Tuesday, October 12, 2021

Two funerals

Sunday, I saw a Facebook note from a young man from a parish village who is now in the US. He has recently reunited with his brother who’s been in the us for several years. 

Sunday morning he posted an image of his grandmother who had just died. As I read his post, I wondered if I’d be called upon for the funeral – since the pastor is away. On Monday I was supposed to go to Santa Rosa for some medical exams and a doctor’s appointment.

Sure enough, a message arrived in the late afternoon asking me if I could come. My question was when and how. They even said that they could make other arrangements, but I told them I’d make it. I know the family and the village and thought that it was very important to get there. We managed to work things out.

I went early to Santa Rosa for the exams and hurried back to the village, with plenty of time to spare.

As we were waiting, in the room of the house where the coffin, a woman approached me and asked me if we could also include the cremains of her twenty-four year old son in the service. Of course, I said. 

But it was much more complicated. Her son’s body had been found two years ago in the US, near Chicago, with his papers, but US authorities had to verify that it was his body. It took two years and at times she thought – hoped – that it had not been his body, but she had no idea what happened to him. Finally, last week, the box of his ashes arrived – and she finally had closure. 

But two years of insecurity and worry leave wounds that are open and sore.
Several times during the prayers I was close to tears.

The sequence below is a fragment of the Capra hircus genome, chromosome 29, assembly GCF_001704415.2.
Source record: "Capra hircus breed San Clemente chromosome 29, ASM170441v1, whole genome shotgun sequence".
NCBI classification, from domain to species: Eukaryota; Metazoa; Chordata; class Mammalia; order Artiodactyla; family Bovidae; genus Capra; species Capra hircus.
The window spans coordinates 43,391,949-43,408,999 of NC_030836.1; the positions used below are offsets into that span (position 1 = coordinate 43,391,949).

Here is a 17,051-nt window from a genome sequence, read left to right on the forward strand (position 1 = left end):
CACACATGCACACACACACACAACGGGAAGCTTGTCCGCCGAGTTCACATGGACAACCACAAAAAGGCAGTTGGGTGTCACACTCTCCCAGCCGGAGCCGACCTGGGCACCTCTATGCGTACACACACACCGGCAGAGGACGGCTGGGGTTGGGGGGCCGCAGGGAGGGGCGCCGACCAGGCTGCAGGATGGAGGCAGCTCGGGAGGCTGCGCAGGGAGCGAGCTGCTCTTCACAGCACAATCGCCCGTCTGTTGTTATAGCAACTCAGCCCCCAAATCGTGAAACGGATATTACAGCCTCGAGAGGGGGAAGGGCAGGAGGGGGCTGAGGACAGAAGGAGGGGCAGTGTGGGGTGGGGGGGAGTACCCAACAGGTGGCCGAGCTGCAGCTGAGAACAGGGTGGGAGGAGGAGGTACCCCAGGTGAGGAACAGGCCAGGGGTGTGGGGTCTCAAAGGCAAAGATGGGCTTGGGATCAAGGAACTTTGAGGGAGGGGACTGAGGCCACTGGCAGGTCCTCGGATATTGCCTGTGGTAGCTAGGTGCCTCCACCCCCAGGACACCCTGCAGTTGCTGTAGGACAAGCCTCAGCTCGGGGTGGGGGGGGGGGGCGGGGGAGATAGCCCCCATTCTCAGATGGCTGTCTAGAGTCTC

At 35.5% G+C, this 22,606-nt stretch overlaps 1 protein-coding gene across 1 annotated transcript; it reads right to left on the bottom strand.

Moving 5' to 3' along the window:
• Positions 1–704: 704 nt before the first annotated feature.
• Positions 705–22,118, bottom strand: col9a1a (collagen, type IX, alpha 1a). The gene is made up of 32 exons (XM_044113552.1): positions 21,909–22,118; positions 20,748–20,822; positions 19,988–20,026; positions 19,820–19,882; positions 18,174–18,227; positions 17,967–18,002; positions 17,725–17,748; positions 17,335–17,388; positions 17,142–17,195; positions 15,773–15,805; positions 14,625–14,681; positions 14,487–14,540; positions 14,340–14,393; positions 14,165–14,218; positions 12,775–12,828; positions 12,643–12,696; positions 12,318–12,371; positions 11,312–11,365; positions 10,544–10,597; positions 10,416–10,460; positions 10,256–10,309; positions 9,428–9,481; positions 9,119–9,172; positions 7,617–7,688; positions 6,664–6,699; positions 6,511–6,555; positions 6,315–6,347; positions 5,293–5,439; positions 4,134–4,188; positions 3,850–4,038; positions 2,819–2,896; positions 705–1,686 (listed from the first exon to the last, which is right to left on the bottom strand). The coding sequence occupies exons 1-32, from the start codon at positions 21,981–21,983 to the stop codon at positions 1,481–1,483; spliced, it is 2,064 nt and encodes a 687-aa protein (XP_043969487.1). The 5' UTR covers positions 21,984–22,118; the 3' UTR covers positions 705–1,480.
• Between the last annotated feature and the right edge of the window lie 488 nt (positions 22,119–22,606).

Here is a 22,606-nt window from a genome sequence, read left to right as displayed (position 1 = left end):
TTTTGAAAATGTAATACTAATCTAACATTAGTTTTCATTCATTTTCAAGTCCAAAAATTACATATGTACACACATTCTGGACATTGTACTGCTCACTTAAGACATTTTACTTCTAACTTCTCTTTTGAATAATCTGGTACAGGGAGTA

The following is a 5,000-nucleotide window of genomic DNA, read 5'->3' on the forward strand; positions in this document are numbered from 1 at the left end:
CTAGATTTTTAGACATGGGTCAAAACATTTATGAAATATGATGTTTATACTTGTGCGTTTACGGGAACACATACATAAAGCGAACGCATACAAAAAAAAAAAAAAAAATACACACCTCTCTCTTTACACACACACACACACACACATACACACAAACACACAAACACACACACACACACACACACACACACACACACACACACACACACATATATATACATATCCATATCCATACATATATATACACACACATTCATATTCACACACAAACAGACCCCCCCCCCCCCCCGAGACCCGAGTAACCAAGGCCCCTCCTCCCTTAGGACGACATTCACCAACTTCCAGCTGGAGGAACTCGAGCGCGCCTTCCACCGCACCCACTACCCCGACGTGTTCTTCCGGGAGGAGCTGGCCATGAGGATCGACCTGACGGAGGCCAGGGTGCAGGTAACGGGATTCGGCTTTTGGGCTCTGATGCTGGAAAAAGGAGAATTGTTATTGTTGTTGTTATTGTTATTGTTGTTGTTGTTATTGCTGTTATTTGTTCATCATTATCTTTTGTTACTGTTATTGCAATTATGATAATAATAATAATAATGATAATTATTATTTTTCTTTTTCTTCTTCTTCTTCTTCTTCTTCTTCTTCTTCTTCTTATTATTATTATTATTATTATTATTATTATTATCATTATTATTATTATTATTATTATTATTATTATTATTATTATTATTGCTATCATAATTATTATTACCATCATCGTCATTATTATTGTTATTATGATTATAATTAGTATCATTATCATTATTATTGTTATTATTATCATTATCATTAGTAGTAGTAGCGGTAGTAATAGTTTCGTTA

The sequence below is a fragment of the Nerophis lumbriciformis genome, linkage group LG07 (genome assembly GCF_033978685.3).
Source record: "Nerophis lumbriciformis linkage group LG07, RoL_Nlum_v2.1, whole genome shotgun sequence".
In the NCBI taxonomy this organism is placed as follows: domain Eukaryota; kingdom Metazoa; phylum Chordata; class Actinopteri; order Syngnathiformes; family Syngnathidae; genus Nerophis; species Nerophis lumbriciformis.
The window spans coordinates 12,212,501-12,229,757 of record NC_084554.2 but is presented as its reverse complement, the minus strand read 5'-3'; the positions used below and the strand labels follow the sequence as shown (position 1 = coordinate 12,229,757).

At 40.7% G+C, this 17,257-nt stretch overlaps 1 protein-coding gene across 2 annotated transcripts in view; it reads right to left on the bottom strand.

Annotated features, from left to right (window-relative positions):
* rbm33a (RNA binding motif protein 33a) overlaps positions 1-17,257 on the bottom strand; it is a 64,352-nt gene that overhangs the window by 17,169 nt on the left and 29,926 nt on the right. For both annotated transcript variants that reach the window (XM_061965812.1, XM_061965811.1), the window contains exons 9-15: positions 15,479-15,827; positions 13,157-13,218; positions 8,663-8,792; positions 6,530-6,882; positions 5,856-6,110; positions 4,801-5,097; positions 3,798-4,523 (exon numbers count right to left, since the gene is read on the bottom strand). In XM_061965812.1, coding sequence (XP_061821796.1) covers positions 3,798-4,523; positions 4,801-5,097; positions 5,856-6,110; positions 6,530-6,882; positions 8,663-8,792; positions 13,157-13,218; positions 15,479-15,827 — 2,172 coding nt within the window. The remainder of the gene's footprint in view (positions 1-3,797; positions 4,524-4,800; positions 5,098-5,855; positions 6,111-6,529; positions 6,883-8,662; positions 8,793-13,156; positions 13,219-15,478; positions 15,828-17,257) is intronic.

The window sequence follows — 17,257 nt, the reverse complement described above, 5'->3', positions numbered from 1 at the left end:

But I was almost bowled over when the little choir sang the “Lord, have mercy” of the Nicaraguan Campesino Mass.
Cristo, Cristo Jesús, identifícate con nosotros. 
Señor, Señor, mi Dios, identifícate con nosotros. 
Cristo, Cristo Jesús, Solidarízate 
no con la clase opresora que exprime y devora a la comunidad 
sino con el oprimido con el pueblo mío, sediento de paz. 
Christ, Christ Jesus, identify with us. Lord, Lord, my God, identify with us. Christ, Christ Jesus, identify with us. Christ, Christ Jesus, be in solidarity with us, Not with the oppressing class which crushes and devours the community, But with the oppressed, my people, thirsting for peace.
This version of “Lord, have mercy” is not used much here in Honduras. Probably because it is quite revolutionary (and I like it, as I like the “Lord, have mercy” of the Misa Salvadoreña). 

This hymn reminds us of how God made flesh totally identifies with the poor and suffering. 

What an important message, when the poor are not recognized. 

As I preached, I could not help reminding us in that room that, in the midst of the pain and the sorrows, Christ identifies with us, with them. We have a God who is in solidarity with us – becoming one with us, becoming poor with the poor.

As I write this, I am thinking  of the passage from Matthew that I often use with the sick: "Come to me, you who are burdened." I used it Tuesday visiting a sick man who is near death - barely conscious. 

But I think of the box with the ashes of the young man. 

When I picked it up, I found that it was much heavier than I thought it would be. Perhaps it reflects the heaviness, the sadness of the mother and the grandmother. 

So much pain, so much suffering – I don’t know if we could get through it without a God who identifies with our pain.

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